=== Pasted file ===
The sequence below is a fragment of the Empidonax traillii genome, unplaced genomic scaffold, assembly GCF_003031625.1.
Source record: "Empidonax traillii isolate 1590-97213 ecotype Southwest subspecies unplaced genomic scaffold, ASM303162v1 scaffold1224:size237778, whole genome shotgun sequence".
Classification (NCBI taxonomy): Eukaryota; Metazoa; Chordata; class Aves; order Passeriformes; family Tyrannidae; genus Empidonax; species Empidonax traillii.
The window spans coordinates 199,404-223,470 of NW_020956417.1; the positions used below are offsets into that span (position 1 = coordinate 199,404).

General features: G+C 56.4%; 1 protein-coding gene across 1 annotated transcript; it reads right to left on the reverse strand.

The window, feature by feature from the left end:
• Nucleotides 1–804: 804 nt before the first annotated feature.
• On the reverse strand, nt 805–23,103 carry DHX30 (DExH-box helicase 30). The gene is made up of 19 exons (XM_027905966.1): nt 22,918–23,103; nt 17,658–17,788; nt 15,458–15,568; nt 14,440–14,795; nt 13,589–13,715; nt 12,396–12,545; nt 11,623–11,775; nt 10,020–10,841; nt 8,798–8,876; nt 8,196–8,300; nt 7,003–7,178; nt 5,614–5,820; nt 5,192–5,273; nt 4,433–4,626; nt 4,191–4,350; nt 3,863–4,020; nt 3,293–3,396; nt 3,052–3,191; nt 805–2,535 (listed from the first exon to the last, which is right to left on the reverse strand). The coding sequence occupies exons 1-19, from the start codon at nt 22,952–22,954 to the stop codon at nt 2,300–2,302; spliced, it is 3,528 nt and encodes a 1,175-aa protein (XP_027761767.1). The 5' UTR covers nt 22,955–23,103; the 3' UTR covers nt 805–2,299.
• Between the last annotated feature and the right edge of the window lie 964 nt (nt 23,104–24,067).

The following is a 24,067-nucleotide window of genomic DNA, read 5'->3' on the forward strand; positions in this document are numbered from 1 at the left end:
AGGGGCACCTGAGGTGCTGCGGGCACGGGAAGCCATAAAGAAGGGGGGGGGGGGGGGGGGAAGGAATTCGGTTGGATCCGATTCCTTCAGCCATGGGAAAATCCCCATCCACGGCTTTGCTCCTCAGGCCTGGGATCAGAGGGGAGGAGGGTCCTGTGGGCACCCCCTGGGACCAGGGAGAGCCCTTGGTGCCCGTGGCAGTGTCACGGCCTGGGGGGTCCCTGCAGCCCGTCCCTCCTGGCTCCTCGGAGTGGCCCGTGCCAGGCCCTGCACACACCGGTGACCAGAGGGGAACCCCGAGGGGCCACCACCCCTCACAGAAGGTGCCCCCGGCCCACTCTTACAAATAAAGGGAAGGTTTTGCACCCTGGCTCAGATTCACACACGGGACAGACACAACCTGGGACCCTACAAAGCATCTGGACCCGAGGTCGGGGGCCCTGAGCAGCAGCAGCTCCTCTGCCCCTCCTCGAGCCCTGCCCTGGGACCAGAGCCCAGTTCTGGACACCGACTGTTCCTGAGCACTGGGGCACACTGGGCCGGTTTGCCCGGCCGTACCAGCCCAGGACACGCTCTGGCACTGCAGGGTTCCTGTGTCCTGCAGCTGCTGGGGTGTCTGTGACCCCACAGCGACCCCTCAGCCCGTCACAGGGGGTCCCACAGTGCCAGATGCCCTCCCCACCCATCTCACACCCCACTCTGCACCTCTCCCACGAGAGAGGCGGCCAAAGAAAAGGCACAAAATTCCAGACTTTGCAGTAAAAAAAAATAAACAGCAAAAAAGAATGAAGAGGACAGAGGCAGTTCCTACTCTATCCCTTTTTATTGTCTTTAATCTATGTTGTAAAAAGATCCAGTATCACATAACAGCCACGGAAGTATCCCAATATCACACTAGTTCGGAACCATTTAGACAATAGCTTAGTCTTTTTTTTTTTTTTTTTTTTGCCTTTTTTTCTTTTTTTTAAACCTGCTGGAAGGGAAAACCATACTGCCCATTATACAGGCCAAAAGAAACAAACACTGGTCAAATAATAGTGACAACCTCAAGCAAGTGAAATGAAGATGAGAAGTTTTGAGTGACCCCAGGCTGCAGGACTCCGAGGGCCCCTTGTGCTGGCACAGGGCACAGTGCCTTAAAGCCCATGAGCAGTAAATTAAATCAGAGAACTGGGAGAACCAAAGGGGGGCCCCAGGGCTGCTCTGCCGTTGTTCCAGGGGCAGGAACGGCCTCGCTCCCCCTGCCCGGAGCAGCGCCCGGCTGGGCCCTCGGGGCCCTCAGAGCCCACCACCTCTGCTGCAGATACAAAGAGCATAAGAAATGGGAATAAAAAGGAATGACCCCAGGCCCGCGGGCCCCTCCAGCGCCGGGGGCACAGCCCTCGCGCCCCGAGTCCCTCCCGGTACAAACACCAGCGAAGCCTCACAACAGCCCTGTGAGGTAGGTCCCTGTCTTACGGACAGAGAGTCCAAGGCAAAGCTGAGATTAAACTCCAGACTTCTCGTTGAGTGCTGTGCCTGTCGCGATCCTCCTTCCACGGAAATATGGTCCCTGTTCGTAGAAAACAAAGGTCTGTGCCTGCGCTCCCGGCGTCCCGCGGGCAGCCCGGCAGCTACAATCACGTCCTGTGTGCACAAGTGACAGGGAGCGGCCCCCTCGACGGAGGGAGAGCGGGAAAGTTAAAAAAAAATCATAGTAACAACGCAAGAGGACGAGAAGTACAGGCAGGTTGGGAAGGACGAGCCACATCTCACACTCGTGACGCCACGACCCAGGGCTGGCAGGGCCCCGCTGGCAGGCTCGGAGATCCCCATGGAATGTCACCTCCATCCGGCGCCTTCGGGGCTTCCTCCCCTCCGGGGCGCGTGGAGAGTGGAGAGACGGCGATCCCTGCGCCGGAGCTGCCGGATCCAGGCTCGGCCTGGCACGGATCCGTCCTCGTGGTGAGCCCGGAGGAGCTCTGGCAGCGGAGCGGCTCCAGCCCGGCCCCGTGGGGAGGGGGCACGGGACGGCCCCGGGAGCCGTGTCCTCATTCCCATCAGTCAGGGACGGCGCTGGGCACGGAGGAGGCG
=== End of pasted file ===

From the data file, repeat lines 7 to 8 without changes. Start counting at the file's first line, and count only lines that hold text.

• Nucleotides 1–804: 804 nt before the first annotated feature.
• On the reverse strand, nt 805–23,103 carry DHX30 (DExH-box helicase 30). The gene is made up of 19 exons (XM_027905966.1): nt 22,918–23,103; nt 17,658–17,788; nt 15,458–15,568; nt 14,440–14,795; nt 13,589–13,715; nt 12,396–12,545; nt 11,623–11,775; nt 10,020–10,841; nt 8,798–8,876; nt 8,196–8,300; nt 7,003–7,178; nt 5,614–5,820; nt 5,192–5,273; nt 4,433–4,626; nt 4,191–4,350; nt 3,863–4,020; nt 3,293–3,396; nt 3,052–3,191; nt 805–2,535 (listed from the first exon to the last, which is right to left on the reverse strand). The coding sequence occupies exons 1-19, from the start codon at nt 22,952–22,954 to the stop codon at nt 2,300–2,302; spliced, it is 3,528 nt and encodes a 1,175-aa protein (XP_027761767.1). The 5' UTR covers nt 22,955–23,103; the 3' UTR covers nt 805–2,299.